Last Friday, a federal judge ruled that the Deferred Action for Childhood Arrivals (DACA) program must be fully restored.
DACA, a policy created in 2012 that protects undocumented young people from deportation, was originally set to be rescinded by President Donald Trump’s administration in September 2017.
According to the U.S. Citizenship and Immigration Services, around 800,000 people have been approved for DACA since its creation. In a report from March, it was recorded that there are almost 700,000 active recipients and more than 26,000 pending renewals.
UF Director of the Samuel Proctor Oral History Program and associate professor Paul Ortiz has worked with many DACA recipients during his career. He explained that they’re the hardest working students he’s had the honor of teaching.
“The program has really been a godsend both to the students and their families, but also to society,” Ortiz said. “These are individuals in the program who, you know, bring skills and insights and experiences that we desperately need to renew our country both in terms of how we position ourselves and global reality that we live in.”
Ortiz explained that he was initially shocked, appalled and saddened when the Trump administration decided to take away DACA last year. But he was cautiously optimistic when he heard the recent news of the program being brought back.
“This is more than just a court decision,” Ortiz said. “This is something that impacts whether or not some of my students will see their parents in the next five, 10, 15, 20 years.”
UF Assistant Director of Multicultural Affairs Diana Moreno, who was also an immigrant and first-generation college student, explained that she isn’t celebrating the ruling, which she said isn’t the end of the battle for DACA students.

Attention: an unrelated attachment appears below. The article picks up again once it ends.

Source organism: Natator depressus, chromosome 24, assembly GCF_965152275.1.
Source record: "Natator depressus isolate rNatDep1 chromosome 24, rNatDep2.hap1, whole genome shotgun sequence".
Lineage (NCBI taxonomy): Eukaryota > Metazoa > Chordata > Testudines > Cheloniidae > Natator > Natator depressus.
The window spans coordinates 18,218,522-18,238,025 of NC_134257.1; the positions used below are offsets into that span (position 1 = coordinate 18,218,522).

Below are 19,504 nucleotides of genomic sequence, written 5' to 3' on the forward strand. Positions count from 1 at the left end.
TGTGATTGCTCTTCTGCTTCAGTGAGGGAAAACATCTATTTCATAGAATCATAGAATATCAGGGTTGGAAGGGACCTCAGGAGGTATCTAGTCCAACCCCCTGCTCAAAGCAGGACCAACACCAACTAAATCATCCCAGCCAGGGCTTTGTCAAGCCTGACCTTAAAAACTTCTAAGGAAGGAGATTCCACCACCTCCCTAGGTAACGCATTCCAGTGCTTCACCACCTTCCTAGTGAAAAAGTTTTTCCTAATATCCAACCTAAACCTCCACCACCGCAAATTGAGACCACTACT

She referred to the Texas ruling by Judge Andrew Hanen that took place Wednesday. The federal judge said the ruling would be held off in regards to the constitutionality of DACA as of Wednesday night, and he would only consider the request of immediately stopping it.
“As an educator and as someone who’s part of the UF community, I have seen firsthand the way that this program has improved the lives of students,” Moreno said. “It has allowed our institution to have access to these students’ talent, to these students’ amazing capacities for the academic and professional potential.”
In the future, Ortiz hopes people will take the time to understand different cultures and talk to immigrants, perhaps realizing shared commonalities of human interest with them.
“What I’m working for in my life as a teacher and citizen is where we relate to each other as human beings, where we don’t ask first ‘what’s your immigration status?’” Ortiz said.
Moreno said the students need the backing of the community now more than ever.
“To any student, faculty or staff at the University of Florida, this is our time as fellow members of the UF community to support these students as much as we can,” Moreno said.